Topic: election Oz 2007
Author’s general introductory note (skip this if you know this regular weekly column):
This is not a well packaged story. It’s a contemporaneous traverse of the Sunday television free to air political talkies indicating the agenda of Establishment interests: Better to know ones rivals and allies in Big Politics and Big Media.
Indeed it’s the tv version monitoring task similar to what Nelson Mandela refers to here in his book Long Walk to Freedom (1994, Abacus) written in Robben Island prison (where he was meant to die like other African resister chiefs of history in the 19C), at page 208
“..newspapers are only a shadow of reality; their information is important to a freedom fighter not because it reveals the truth, but because it discloses the biases and perceptions of both those who produce the paper and those who read it.”
Just substitute ‘Sunday tv political talkie shows’ for "newspapers" in the quote above.
For actual transcripts go to web sites quoted below except with Riley Diary on 7. And note transcripts don’t really give you the image content value.
Media backgrounder: (and see two postscripts at the end of this post)
Cheap shot of the week
Brown registers high carbon footprint p38 Sunday Telegraph 17th June 2007, (offline?)
This impertinent piece of sophistry sledging Senator Bob Brown who literally risked personal bankruptcy in the Wielangta Forest court victory Green joy at legal victory | Mercury - The Voice of Tasmania to keep directly maybe 24,000 tonnes of carbon upstanding, compared to a trivial 24 tonnes of personal carbon footprint this year.
Picture: 24 tonnes of woodchips in one log in Tasmania's 'timber' industry?
Get real Sharri Markson and the NSW Business Chamber of Commerce (read Coal and Mining Industry) - let's just imagine the number of tonnes of carbon Brown helped saved from rotting under a lake or logged in the whole South West World Heritage Franklin River and forest area of Tasmania - his share of the credit might be say 2 billion tonnes of forest carbon? Do yer think?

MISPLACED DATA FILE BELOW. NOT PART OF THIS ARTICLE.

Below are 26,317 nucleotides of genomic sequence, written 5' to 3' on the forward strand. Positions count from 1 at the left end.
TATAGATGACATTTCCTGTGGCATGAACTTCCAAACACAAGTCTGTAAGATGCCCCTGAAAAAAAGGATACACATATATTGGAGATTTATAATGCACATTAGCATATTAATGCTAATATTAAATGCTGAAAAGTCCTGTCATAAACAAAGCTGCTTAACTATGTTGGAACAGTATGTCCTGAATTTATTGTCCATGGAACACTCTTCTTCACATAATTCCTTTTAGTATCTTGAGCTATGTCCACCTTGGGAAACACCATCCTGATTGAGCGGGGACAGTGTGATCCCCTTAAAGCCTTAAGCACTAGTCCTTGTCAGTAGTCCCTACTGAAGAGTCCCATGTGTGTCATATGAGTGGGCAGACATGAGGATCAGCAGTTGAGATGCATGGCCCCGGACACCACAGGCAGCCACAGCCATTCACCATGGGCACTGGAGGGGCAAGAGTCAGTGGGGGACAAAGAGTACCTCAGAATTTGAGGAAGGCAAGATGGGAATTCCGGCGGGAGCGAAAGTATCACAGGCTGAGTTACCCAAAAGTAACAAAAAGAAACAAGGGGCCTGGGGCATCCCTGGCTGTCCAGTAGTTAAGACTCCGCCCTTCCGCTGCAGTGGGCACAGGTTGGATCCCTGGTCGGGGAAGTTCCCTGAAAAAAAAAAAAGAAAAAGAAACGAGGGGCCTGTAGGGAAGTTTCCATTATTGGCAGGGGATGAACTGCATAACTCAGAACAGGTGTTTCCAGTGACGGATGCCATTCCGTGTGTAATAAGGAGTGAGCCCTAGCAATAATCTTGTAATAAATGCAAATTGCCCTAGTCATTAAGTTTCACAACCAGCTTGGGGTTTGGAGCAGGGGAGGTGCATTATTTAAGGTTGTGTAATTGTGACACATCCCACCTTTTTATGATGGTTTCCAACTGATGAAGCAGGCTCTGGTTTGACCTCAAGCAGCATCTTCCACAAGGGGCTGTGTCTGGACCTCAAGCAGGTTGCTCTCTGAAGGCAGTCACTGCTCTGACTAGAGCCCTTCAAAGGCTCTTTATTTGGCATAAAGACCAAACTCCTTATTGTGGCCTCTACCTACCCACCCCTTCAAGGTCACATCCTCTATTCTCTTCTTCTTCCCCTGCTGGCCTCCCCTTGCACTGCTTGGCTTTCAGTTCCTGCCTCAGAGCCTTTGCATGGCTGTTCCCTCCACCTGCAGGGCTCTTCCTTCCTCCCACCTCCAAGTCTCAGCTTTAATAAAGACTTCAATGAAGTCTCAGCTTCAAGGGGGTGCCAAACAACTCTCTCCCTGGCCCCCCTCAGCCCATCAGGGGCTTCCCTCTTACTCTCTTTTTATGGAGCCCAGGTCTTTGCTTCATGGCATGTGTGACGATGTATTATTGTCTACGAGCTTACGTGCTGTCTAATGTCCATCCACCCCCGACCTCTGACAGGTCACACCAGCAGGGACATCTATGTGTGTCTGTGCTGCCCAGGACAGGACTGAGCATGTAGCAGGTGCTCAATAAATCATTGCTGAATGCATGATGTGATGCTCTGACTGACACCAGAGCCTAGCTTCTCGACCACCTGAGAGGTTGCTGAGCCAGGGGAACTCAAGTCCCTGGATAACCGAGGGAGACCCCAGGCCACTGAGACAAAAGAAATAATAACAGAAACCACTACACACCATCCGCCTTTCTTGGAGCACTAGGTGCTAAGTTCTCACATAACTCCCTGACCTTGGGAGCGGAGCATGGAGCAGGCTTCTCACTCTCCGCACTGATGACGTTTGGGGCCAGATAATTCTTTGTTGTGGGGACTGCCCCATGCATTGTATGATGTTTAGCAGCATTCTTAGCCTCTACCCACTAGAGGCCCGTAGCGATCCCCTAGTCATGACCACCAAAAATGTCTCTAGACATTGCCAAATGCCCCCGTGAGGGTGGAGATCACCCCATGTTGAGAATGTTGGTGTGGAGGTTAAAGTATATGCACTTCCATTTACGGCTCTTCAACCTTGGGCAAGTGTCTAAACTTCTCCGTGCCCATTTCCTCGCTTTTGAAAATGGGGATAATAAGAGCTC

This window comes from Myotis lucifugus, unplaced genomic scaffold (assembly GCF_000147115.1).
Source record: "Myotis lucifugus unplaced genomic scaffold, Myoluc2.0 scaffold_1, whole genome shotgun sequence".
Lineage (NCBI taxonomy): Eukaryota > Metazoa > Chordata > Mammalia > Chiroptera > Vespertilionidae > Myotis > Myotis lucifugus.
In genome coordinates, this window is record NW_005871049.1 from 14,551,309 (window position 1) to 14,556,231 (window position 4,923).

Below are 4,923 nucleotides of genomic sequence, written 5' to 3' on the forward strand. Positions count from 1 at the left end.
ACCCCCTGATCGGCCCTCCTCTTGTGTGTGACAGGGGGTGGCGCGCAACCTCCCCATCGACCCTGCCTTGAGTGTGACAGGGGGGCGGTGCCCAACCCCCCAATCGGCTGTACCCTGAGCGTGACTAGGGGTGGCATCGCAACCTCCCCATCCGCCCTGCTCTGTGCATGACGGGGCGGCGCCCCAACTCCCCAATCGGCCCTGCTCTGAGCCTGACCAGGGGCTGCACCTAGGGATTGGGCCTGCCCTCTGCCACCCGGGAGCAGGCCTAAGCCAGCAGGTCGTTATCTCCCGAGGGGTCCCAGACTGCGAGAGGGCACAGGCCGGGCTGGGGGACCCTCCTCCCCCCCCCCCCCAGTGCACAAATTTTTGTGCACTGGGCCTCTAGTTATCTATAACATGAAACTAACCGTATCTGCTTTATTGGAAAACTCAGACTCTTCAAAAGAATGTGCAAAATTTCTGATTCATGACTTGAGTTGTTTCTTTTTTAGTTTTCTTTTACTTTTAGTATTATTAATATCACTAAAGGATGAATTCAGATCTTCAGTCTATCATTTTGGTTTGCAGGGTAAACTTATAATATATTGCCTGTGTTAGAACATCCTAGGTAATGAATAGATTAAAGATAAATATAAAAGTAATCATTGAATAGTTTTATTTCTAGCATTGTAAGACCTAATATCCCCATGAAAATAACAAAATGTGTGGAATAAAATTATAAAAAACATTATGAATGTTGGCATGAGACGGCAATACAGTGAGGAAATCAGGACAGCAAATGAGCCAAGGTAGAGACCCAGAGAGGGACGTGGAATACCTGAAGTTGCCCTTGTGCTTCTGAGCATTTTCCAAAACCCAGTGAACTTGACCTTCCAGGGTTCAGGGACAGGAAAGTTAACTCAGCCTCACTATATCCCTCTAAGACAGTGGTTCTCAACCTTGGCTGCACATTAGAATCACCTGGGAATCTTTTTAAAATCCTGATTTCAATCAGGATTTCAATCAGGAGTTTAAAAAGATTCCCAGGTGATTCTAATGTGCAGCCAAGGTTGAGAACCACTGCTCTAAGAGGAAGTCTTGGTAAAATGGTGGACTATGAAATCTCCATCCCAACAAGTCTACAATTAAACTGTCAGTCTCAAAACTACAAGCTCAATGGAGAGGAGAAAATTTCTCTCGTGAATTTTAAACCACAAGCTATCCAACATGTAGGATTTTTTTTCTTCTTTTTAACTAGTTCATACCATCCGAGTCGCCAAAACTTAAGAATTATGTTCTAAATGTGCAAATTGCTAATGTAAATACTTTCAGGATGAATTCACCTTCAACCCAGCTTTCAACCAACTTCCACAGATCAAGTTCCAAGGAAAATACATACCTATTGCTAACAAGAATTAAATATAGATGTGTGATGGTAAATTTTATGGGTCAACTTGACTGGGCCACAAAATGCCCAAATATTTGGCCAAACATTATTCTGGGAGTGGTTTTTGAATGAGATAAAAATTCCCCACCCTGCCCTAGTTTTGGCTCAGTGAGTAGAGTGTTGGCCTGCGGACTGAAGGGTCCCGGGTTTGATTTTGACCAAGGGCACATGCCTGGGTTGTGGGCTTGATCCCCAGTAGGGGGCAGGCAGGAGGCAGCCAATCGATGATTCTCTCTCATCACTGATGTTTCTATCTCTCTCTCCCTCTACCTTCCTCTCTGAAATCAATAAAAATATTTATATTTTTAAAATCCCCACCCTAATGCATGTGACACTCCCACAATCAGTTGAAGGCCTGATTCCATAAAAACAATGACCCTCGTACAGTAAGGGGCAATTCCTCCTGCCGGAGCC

Nigel Wilson in The Australian comes up trumps again with an interview with Gerry Hueston, BP’s Australian President with quotes like
“Hueston says the federal task group's recognition of the need for the support of low carbon technologies during the first stages of Australia's climate-change response was important.
"While emissions trading will ultimately provide the primary incentive for the deployment of low-carbon technologies, the demonstration of new technologies at scale are essential in helping to both deliver the structural reductions in Australia's emissions portfolio that will be required, and buffer the economy and Australian households from the inevitable price shocks.
"These forms of direct support will help enhance the elasticity of the energy market, as it seeks to adjust its otherwise capital-intense and long-term fixed infrastructure. The power stations of 2050 are being designed today, so direct support to encourage low-emission technology will leave the economy better placed to absorb a higher carbon price at that time."
Hueston says the low-hanging fruit of energy efficiency will be picked first.
The point is that emissions trading is not about replacing power stations but determining what new technologies could be adopted for future infrastructure.”